The anger and frustration in her boiled up into her chest, shoving out the sorrow, and soon she was up on the bed, thrashing about and tearing at her nightgown helplessly. She leapt off the four-poster, and went to her parent's dresser. She began picking up her father's old belongings: his cologne, his watch, a tie of his that lay draped over the glossy oak finish. She threw them each in turn to the plush carpet, doing little damage to either the objects or her rage. She went to the closet, began yanking her father's clothes off their hangers, ripping them down in her little fists ferociously. The hangers spun and clinked on the rod, relinquishing the dead man's things to the small child.
Ava fell to her knees, and buried her face in one of her father's shirts, inhaling the scent of him. She loved the scent of her father, it comforted her unlike anything else in the world. She wiped her hot tears on his sleeve, and felt fresh tears forming in her eyes when she realized he would never wear this shirt again, his strong arms would never fill this sleeve. She threw the shirt away behind her, and dug deeper into the closet. She grabbed her father's shoes and threw them behind her as well, haphazardly. She yanked the whole rack up and dragged it out, whipped it to her side as best she could, spilling some of her mother's dainty high heels along with her daddy's leather shoes.
She froze then. Before her, nestled deep in the shadowy closet, was a wooden chest, maybe two feet tall and three foot wide on all sides. Ava had never seen it before. It had always been hidden behind the shoe rack. It beckoned to her for some reason. She crawled into the closet on her knees, and examined the small latch on the front of the trunk. It flipped open without any effort from her, and Ava took a deep breath as she lifted the lid.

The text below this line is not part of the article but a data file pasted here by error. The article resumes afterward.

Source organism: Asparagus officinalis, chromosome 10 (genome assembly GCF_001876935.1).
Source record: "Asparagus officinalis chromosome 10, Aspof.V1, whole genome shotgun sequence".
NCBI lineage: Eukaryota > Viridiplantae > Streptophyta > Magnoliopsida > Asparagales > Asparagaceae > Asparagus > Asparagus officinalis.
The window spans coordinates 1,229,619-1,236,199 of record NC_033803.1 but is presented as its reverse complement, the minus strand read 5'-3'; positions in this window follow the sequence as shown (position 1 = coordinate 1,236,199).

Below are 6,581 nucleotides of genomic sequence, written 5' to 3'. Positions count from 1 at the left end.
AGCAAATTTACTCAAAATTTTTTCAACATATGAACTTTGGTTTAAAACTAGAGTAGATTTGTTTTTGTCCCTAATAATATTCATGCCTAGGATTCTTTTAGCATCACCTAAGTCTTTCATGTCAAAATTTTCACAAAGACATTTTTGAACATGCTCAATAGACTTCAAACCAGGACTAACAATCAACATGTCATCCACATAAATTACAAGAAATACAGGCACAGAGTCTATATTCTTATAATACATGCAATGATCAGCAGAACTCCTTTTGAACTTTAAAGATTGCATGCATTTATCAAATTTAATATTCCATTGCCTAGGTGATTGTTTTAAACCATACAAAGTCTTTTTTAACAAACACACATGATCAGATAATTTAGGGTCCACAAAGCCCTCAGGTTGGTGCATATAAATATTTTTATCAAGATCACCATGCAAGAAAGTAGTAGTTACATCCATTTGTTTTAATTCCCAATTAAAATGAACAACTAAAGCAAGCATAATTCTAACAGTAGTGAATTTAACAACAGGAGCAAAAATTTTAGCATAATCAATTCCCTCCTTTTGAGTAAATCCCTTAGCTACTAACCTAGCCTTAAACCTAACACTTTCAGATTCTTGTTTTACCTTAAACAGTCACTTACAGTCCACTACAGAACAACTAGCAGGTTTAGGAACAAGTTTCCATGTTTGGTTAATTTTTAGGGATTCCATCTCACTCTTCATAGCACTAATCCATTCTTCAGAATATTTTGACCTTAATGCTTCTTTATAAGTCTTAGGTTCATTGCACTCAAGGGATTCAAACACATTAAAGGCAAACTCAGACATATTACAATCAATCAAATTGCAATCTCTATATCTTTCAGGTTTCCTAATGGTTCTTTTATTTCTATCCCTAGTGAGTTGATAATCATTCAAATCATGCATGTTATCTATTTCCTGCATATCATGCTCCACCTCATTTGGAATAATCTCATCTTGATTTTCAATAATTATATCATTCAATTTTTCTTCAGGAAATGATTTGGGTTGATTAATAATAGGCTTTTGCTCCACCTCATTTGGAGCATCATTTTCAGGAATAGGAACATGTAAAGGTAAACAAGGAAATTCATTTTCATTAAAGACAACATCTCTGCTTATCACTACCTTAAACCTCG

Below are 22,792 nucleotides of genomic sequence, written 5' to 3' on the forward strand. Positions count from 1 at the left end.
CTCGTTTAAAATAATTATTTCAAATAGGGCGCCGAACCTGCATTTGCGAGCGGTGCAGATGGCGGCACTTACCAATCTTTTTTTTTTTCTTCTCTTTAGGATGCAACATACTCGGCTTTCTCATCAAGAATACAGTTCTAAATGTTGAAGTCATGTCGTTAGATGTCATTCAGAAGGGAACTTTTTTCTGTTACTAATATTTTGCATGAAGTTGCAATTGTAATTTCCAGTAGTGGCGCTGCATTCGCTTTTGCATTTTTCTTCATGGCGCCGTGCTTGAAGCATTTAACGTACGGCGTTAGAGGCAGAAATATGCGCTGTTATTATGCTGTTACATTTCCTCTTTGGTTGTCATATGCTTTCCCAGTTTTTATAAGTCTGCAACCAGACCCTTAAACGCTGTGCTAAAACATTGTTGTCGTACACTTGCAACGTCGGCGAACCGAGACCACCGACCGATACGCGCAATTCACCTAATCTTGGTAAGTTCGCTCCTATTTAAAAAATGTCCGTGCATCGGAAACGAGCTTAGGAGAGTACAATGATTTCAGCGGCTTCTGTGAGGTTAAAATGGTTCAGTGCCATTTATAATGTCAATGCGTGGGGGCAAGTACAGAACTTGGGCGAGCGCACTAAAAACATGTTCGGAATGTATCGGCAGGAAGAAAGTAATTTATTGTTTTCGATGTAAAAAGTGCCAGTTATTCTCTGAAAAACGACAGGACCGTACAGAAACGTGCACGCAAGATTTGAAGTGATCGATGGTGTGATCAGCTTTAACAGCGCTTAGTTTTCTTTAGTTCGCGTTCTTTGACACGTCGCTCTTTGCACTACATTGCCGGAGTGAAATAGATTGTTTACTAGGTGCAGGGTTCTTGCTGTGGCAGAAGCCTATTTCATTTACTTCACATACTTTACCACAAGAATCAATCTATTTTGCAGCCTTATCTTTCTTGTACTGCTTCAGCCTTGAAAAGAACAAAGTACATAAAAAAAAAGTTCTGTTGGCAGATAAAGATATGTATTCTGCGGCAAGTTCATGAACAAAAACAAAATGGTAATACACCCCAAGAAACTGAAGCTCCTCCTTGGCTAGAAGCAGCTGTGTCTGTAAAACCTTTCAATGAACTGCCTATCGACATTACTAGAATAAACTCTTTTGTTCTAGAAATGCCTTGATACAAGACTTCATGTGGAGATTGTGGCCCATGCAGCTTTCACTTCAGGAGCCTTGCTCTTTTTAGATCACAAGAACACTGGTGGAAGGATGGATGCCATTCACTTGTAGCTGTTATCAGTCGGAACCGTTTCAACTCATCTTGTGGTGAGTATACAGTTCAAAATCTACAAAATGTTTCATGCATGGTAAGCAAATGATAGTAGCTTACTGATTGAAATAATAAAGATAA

She wanted to find something wonderful. Some piece of her father she could keep, something more than mundane objects that could never add up to what he had meant to her. She wanted to find something magical, something beautiful, something wondrous. She bent over the chest, wishing there were more light coming from the adjoining bathroom night light that was plugged in above her parent's sink. Even as the thought crossed her mind, a flicker of silver-blue light sprang up inside the chest, then extinguished. Ava reached in where she had seen the light at, and closed her fingers around a long wooden box. She pulled it out.
She backed out of the closet, pulling her bunched nightgown out from under her. She sat cross-legged with the box in her lap, breathing hard. Downstairs her mother was silent. Ava opened the box.
She found nothing like what she'd been hoping for. There was a long wooden stick inside with ivy carvings on it, and a piece of paper folded beneath it. Ava pulled the stick out and looked at it. It was pretty, and it seemed to her that it had some deeper meaning, some special purpose...but Ava did not know what it was. She put it down and pulled the paper out. Beneath the paper was something more like what Ava had been hoping for. There were three pictures beneath the paper, but they were unlike any pictures Ava had ever seen before.
Smiling excitedly, she jumped up and padded quickly to the bathroom, closing the door softly behind her. She sat on the toilet, placed the stick on the counter by the sink, put the piece of paper next to the stick, and focused her attention on the photos.
In the first photo was her mother. She was young, maybe only a year or two older than Ava was now, and next to her stood two boys, one with red hair and blue eyes, and the other with black hair and really green eyes. All three of them were smiling. They were dressed in school robes, gold and red, and they were each holding sticks like the one Ava had just found in their hands. They look like wands, Ava thought vaguely.
None of that was what had excited Ava so much, what had excited her was the fact that the picture was moving. Her mother and the boys were waving to the camera, the sleeves of their robes blowing in a far away and long ago breeze, their smiles growing wider and wider until CLICK! the picture went back to it's original frame. Over and over the picture played maybe one whole minute of film, before shifting back to the start again.